That’s what people have been asking me on Facebook and in e-mail. They don’t bother to add her last name, since Sarah Palin has now joined the ranks of celebrities who can be referred to by first name only — at least in the highly politicized circles in which I travel.
I wanted to, I really did, but family pressures intervened. How Governor — soon to be ex-Governor — Palin has managed to do all she has with her large family is beyond me, but I suppose when you have five children over an 18 year period it’s not quite the same as having four over a 7 year stretch, so maybe I have an excuse.
Anyway, when I heard the news on Friday that Palin was resigning, my first thought was, small wonder. There she was up in Alaska trying to do her job and not only was she being hounded by frivolous ethics complaints, but she was the subject of a brand new hit piece in Vanity Fair — long after the last campaign and long before the next, a harbinger of the vitriol that will spew if and when she launches a bid for the nomination in 2012.
I read some of the online commentary before I saw the video of Palin’s speech, and much of that commentary confirmed what had been my initial guess: she was sick of it, fed up, getting out of the dirty business of politics, good-bye and good riddance. Those on the right were saying no wonder, as I did, while those on the left were sneering words to the effect of don’t let the door hit you on the way out, you crybaby prima donna bitch.
Then I watched the video, and realized she had no intention of getting out. My first thought was, she’s got to be kidding. You don’t quit your first term as governor and then expect people to elect you president. And then I listened to her again, and realized that she knows that. She knows that this simply isn’t done — not in the game of politics as it’s usually played, anyway. She said several times that this wasn’t “politics as usual” and she wasn’t kidding.
She said that the taxpayers of Alaska had been hit with a $2 million bill for those frivolous ethics complaints — all of which Palin has successfully defended — and that as long as she remains in office, they are certain to continue coming fast and furious. This, she said, is not fair to the taxpayers of Alaska. She herself has run up legal bills of half a million dollars, and that bill would certainly go up as well. Because she has become an incredibly polarizing national figure, she can no longer govern Alaska the way she did before John McCain chose her as his running mate.
If she has accomplished what she set out to as governor, is handing over her office to a lieutenant governor she trusts and who will not be handicapped by national notoriety, and will save Alaskans a lot of money by stepping down, then a case can be made that she’s not being a thin-skinned quitter who doesn’t finish what she starts, but truly is thinking outside the political box and doing what she believes is right despite the risks to her own political future.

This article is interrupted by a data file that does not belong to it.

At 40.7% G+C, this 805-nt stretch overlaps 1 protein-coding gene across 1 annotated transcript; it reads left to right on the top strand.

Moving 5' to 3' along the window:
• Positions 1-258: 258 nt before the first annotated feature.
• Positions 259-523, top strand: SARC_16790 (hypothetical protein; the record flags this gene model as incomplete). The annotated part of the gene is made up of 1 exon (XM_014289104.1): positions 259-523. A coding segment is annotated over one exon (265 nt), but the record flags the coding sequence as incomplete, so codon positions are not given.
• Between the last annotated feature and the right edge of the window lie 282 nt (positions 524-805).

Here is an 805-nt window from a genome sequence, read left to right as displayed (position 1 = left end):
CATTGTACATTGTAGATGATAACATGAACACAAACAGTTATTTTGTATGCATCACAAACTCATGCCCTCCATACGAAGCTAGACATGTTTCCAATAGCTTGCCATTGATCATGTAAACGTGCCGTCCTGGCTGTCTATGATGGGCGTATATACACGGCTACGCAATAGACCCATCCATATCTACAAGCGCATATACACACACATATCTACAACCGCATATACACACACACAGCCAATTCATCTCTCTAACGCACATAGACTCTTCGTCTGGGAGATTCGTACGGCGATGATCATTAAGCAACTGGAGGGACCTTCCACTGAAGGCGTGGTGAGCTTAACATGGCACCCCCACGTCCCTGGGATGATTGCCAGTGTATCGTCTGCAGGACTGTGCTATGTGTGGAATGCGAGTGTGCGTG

This is not to say, of course, that there aren’t political benefits to her choice. It frees her up to travel the lower 48 making contacts, building grassroots campaign infrastructure, raising money, and campaigning for other Republicans who can return the favor in 2012. Those who hate Palin will say that’s all there is to it.
For those who think Palin shot herself in the political foot on Friday, it’s a glorious time to be a liberal. First GOP golden boy Mark Sanford self-destructed in a sex scandal that not only wrecked his career, but gave leftists the added pleasure of being able to have a laugh at Sanford’s private e-mails to his mistress. And then Sarah up and quit. “And another one gone, another one gone, another one bites the dust!” the Obamanistas exulted.
Maybe. The funny thing about politics these days is, as Yogi Berra used to say, it ain’t over till it’s over. A couple of short years ago everyone who knew anything was saying a young, black first-term senator could never wrest the nomination from the well-connected wife of a popular former president. I have no idea what’s going to happen in 2012. And nobody else does either.
What the rest of the crowd is saying:
Anchoress on the initial announcement, thinking there must be an illness or marital trouble brewing and Sarah just didn’t want to talk about it, and then upon later reflection, thinking maybe she’s crazy like a fox after all. Bill Kristol, saying she was crazy like a fox from the get-go. Melissa Clouthier agrees. Fausta says she’s done for. John Hawkins is hedging his bets. Michelle Malkin not saying much but has a lot of links.
Ace had an outstanding post on Sarah just before her resignation, then said after the resignation that the fat lady had sung, she’s toast. Russ posting at Ace’s site couldn’t disagree more, however, and he and Ace are agreeing to disagree.
Stacy McCain thinks Sarah knows just what she’s doing, and then follows his own Rule 5 with a picture Sarah would probably not appreciate. One of McCain’s bloggers, Smitty, seems markedly less smitten, observing:
if it’s merely trading one megalomaniac for one with longer hair, then it’s a difference making little difference.
They’re having a field day over at the Grey Lady. Gail Collins wrote one of the most pedestrian, ham-handed hit pieces I’ve yet to see. If you’re going to be a bitch, at least do it with a modicum of cleverness, the way Maureen Dowd usually does. Not this week, however, when Dowd’s column is almost — but not quite — as close to cringe-worthy high school journalism as Collins’s.
Speaking of high school, Erik Sean Nelson at Huffington Post used the announcement as an excuse to make retard jokes. Wonkette and KOS are having a similar sort of fun. If these folks get a little more mature they might give Gail Collins a run for her money.